PATRICK AIR FORCE BASE, Fla. --
The 2016 hurricane season is expected to have near average activity. The National Oceanic and Atmospheric Administration Climate Prediction Center predicted on May 27, 2016, that the Atlantic hurricane season will have 10-to-16 tropical storms, four-to-eight hurricanes, and one-to-four major hurricane of Category-3 strength, which is 111 mph, or higher.
The totals include the tropical cyclones that already occurred in 2016: Hurricane Alex in January and Tropical Storm Bonnie in May. An average season has 12 tropical storms, six hurricanes, and two major hurricanes.
The Climate Prediction Center is predicting the overall season to be 65-to-140 percent of average, according to the Accumulated Cyclone Energy index, which incorporates both intensity and duration of the tropical cyclones. The Climate Prediction Center will update its outlook Aug. 4, 2016. This forecast is consistent with the prediction from Colorado State University issued April 14, 2016, and updated June 1, 2016, July 1, 2016, and Aug. 3, 2016. However, because of conflicting and uncertain signals, this outlook is even more inexact than usual. More information about the Climate Prediction Center outlook can be found at www.cpc.ncep.noaa.gov/products/outlooks/hurricane.shtml.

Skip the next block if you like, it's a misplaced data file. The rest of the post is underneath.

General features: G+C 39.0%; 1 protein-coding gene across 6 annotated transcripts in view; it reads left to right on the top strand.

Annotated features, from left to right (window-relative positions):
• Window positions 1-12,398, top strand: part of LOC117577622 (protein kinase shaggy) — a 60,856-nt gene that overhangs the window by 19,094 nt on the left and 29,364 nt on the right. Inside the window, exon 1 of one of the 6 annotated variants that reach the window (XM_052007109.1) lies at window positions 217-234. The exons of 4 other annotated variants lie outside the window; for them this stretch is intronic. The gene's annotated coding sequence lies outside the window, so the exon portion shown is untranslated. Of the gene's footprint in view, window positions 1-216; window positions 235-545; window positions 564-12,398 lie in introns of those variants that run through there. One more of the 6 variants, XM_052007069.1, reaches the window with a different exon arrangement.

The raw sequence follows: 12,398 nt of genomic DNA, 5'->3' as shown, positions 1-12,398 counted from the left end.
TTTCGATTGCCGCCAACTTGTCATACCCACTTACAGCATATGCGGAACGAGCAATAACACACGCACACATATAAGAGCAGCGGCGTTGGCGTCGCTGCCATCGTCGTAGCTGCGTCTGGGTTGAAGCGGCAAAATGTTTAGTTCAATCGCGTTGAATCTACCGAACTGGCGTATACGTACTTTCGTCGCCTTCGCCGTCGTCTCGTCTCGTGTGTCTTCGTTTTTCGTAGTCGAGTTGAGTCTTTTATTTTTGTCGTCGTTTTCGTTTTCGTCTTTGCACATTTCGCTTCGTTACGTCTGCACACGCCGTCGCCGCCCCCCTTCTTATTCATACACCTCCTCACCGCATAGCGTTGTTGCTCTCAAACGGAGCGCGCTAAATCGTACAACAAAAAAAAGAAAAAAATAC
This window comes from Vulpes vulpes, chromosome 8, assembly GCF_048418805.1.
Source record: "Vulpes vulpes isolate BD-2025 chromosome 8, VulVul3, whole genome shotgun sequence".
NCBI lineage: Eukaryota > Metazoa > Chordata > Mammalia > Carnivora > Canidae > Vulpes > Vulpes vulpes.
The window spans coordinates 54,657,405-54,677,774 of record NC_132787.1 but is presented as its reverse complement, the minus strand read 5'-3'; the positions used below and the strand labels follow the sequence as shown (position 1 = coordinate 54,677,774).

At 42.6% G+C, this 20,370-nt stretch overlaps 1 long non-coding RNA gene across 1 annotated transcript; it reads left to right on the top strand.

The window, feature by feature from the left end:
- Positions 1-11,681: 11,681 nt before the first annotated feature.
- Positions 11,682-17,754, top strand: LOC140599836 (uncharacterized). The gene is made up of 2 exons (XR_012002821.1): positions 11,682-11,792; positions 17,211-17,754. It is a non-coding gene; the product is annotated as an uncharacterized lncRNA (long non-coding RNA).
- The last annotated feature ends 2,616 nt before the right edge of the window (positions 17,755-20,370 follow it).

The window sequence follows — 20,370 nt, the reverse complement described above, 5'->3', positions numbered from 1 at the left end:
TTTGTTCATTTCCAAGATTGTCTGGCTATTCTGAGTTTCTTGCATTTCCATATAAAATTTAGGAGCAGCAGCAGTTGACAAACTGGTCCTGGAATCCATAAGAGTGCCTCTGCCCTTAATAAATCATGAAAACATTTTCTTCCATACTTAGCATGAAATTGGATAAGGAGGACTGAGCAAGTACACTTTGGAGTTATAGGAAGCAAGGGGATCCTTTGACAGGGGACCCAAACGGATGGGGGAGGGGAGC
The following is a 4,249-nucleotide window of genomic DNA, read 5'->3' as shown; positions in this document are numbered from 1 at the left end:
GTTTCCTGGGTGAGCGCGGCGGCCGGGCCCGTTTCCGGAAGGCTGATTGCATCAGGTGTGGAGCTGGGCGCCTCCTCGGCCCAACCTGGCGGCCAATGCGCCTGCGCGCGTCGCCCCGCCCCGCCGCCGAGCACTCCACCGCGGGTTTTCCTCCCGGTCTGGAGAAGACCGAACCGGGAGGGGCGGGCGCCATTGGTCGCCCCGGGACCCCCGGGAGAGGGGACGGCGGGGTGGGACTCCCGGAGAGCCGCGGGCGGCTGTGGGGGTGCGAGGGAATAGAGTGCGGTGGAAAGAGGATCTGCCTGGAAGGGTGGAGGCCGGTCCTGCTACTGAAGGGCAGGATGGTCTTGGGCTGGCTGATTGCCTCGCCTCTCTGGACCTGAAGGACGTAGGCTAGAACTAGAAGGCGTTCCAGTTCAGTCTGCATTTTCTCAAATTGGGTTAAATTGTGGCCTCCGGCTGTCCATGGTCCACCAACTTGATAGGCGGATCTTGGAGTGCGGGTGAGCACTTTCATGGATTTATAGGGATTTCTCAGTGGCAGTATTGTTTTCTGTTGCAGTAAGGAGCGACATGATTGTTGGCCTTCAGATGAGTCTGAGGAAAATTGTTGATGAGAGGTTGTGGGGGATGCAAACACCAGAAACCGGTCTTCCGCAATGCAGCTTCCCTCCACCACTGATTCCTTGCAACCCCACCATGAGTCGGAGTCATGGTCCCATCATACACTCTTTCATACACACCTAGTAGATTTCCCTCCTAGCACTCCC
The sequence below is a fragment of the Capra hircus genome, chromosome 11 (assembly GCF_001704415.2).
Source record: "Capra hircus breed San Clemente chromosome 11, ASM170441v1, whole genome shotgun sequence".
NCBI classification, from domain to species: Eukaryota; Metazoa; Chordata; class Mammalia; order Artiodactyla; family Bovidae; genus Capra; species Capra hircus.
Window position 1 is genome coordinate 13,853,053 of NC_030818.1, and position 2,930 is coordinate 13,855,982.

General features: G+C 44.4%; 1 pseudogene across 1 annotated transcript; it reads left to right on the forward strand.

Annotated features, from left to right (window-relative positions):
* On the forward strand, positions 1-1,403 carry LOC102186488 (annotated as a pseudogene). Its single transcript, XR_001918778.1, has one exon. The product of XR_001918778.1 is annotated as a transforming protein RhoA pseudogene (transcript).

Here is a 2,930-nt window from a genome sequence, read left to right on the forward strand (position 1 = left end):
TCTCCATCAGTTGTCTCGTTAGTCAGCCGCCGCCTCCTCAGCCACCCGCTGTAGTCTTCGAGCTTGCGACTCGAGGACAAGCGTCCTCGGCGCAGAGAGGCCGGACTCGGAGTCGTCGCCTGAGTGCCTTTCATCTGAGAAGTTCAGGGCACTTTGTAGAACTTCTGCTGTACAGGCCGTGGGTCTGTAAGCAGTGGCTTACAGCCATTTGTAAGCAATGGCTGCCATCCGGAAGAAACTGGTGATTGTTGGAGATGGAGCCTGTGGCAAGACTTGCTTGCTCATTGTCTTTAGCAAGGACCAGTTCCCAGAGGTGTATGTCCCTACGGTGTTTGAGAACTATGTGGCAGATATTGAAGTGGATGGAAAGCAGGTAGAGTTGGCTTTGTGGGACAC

There are two primary reasons for this year’s forecast for an average hurricane season. First, the current El Niño is weakening and expected to become neutral or a La Niña pattern during the peak of the hurricane season, which is August to September. A La Niña is colder than average water temperature in the equatorial Pacific Ocean. This usually decreases wind shear over the tropical Atlantic Ocean, increasing tropical cyclones in the Atlantic Ocean.
The timing of the La Niña makes this seasonal outlook more uncertain than normal. If La Niña forms a little faster or stronger than expected, the hurricane season might be more active than predicted. Or if the La Niña forms a little later or weaker than expected then hurricane season might be less active than predicted.
Second, the water temperature in the tropical Atlantic Ocean is warmer than normal. This is conducive to more hurricane activity. However, the northern Atlantic Ocean is colder than normal, which tends to inhibit tropical cyclones.
These two effects should balance each other contributing to an average hurricane season. This pattern of water temperatures is part of the Atlantic Multidecadal Oscillation (AMO). This is a 50- to-90-year cycle of 25- to-45-years of warmer water temperature in the Atlantic and increased hurricane activity followed by 25- to-45-years of colder water temperatures and decreased hurricane activity in the Atlantic. A period of increased activity began in 1995, but it is unclear if the AMO is switching back to a period of decreased hurricane activity.
The Climate Prediction Center forecast does not consider landfall. The season could be average, as predicted, but if one of the few hurricanes hits the Space Coast it will still be a bad season for us.
To access the 45th Space Wing’s hurricane briefings, hurricane survival guide, descriptions of hurricane conditions, and more, go to http://www.patrick.af.mil/Units/Hurricane-Information. For additional information about hurricane preparedness or hurricane preparedness training, contact William Roeder of the 45th Weather Squadron at (321) 853‑8410.